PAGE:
When travelling, technology is sometimes a lifesaver. And now with web enabled phones, it’s really easy to get travel apps for your iPhone, iPad or smartphone that help point you in the right direction. Some work like modern day maps, others just show you where to find great food.
Travellers are increasingly looking to pick up languages skills and destination advice long before they’ve packed their bags. And there are travel apps for these too.
There’s even an app that turns your phone into a flashlight. And if you like to write as you roll, we’ve sourced a travel app that lets you upload your own destination reviews.
If you are already using an app not featured, let us know and we’ll check it out and add it to our list.
When choosing a rucksack one observation will serve you well: ‘Buy a bigger rucksack and you’ll only take more gear’, something Andrew Skurka knows well.
Andrew is one of a generation of trekkers who travel on foot, travel light, and travel fast. So when it came to planning his epic circumnavigation of Alaska, every gram counted.
Alaska, for all its state parks and picnic places, is a testing place: tundra-carpeted plateaus, massive mountain ranges, and waterways and rivers flowing full with glacial water. And it’s cold, real cold. Temperatures tumble and islets freeze – as do fingertips…
Leaving Kotezebue, his aim was to be the first person to trek around Alaska, self propelled. The first section was on skis, and he unclipped to walk or canoe where the terrain demanded.
The distances he covered are vast, but still shorter than on earlier exploits – previous wanderings saw him complete 7,778 miles from the US Atlantic to Pacific coast!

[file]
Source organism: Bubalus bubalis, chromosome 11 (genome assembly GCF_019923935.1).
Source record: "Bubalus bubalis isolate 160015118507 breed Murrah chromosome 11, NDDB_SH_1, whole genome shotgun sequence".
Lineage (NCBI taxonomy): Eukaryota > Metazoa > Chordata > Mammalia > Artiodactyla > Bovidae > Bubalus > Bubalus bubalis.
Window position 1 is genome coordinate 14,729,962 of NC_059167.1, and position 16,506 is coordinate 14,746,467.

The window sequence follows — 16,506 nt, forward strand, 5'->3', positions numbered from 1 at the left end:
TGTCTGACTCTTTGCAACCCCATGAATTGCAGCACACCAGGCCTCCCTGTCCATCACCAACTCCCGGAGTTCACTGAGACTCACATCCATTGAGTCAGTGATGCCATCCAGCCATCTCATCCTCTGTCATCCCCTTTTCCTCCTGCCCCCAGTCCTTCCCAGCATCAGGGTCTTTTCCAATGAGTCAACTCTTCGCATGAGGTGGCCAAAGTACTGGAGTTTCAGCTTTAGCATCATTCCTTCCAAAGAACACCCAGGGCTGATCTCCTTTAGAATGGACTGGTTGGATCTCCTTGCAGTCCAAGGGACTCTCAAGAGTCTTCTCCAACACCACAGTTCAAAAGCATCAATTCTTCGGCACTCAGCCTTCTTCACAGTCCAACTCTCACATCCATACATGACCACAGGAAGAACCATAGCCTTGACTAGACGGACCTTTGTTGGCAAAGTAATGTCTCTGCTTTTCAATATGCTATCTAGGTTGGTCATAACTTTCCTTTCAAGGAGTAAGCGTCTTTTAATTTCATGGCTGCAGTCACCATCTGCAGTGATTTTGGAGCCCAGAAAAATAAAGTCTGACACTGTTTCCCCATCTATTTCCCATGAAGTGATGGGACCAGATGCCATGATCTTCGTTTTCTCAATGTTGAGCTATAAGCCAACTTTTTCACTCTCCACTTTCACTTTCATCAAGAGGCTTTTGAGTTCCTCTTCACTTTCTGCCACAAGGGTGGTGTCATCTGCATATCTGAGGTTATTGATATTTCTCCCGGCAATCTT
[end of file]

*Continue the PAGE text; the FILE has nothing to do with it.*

Choosing to travel alone rarely leaves you alone – eventually, there’s always someone around to share the trials and trails. Still, on foot Alaska can seem boundless, so part of the test for Andrew was to remain motivated, focused and determined to see his journey through.
He prepared well –always vital no matter what adventure you are planning – taking first place in the 2009 Alaska Mountain Wilderness Classic adventure race must have helped him, but clearly he wasn’t prepared for the emotional impact…
In one moment he ignored his map, preferring to follow caribou along a route they’d proved for hundreds of years, and it was here, tears flowing, that he found his place…
Andrew’s trekking around Alaska is covered in more detail in a National Geographic piece by Dan Koeppel.
For more images of this incredible journey, please look at the National Geographic photo gallery or look in the March 2011 issue of National Geographic magazine, on newsstands February 22.
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